confessions / novels / writing


I’m sorry, but the writing is just really flat. I’m not sure how to get around this—keep blasting through? take a moment to think? (when? during work? on the subway? at night when I am too tired to move? between headaches?) start over? again? delve deep into my character, much-needed, get through to who she is and past all these doubts? give up trying to be poetic and write anyway? just type? just randomly type? as I am doing now?

It seems that not even NaNoWriMo can save me from myself.

Yesterday I wrote no words, so I’m a little behind. Today I am trying, but all I can think is Damn, this is no good. And now I remember why it takes me so long (years; I do not exaggerate when I say years) to write a real novel.

It might be the voice.

It might be that the voice isn’t working.

I might have to finish this draft in the third person.


But, really, where else do I go from here? I might try it.

8 thoughts on “Flat

  1. Give yourself permission to look foolish, to fall flat on your face. WOP (words on paper), baby, and worry about the editing and re-drafting later. I mean, good God, the nice thing about computers is that with a point and a click we can cut and paste, move text around, play with structure…and if it doesn’t work out, move everything back to where it was and go back to the drawing board.

    I disagree with the whole notion of NaNoWriMo…I think it’s an idiotic attempt by amateurs and wannabes to play at being real writers. But if you can use the concept to impart a sense of play to your work, get you started on something, I say go for it…

  2. I agree with Cliff, there’s a certain amount of not caring that seems essential for NaNoWriMo, which is tough if you’re a writer who cares…

    Yesterday I was way behind, and then I cut more than 1000 words (it was painful, but it had to happen) and then I took a break. I rethought a lot of things and then plowed forward again, and it totally worked. I had been ultra focused on production, not wanting to slow down and make sure I had my ducks in a row, but once I did, it helped, a lot.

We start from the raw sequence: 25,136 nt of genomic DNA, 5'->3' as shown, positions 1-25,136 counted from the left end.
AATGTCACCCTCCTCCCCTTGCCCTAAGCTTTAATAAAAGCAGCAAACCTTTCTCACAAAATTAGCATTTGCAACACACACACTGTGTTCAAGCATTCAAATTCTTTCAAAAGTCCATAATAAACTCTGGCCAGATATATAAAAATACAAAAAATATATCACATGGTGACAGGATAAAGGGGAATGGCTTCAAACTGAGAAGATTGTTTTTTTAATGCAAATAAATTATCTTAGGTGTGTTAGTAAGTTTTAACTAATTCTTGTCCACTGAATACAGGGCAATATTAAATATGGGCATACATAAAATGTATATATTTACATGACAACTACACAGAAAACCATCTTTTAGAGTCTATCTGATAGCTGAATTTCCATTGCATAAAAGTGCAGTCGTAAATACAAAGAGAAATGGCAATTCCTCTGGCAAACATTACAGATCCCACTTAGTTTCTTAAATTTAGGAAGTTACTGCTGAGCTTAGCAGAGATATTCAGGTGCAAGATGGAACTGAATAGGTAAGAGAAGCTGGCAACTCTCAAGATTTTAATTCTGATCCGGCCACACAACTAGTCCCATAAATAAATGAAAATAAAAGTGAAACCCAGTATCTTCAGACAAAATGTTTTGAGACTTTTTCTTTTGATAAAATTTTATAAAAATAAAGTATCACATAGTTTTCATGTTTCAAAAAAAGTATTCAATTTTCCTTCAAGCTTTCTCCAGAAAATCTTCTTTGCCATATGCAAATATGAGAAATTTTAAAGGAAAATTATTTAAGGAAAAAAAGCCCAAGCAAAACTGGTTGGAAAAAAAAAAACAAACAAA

The other thing that’s helping is to think of this as an experiment – it doesn’t have to be perfect, or a masterpiece, or even good, it’s an exercise in production.

  3. Speaking as a wannabe and an amateur, I would say do whatever you’re comfortable with. I went back and redid the whole first three pages in a different tense, trying to see where the voice was meant to be. Then I went back and rewrote four of the scenes differently. At one point, I write “OHMYGODTHISSUCKS!” over and over again.

    Then again, I’ll be lucky to get a decent short story out of all the slop.

    I know this is hard for you because it seems to be going completely against your process…I’m sorry, but I hope you can get somethign out of it.

  4. I knew it was you, my love.

    Okay, so… it went a little better after I got that rant out above. Fact is, this isn’t easy. It’s a little crazy. It’s better to spend time. BUT who’s to say I won’t find a moment of something incredible in this month’s experiment? It’s 11/13 and I’m not stopping the experiment yet.

  5. Guilty Pleasures. That is the meme I am hereby tagging you with, something for you to think about in your spare time, maybe give you some writing inspiration, perk you up. Described in my Wednesday post.

  6. My mom, who is also a writer, gave me the best advice on how to approach NaNo. She said to think about it as a rough draft. Like notes on a napkin. I bunch of ideas to rework later. That works for me. It would give you the liberty of exploring things, not being so caught up with how things “should” be and taking risks that you wouldn’t take otherwise. Hope that helps somehow.

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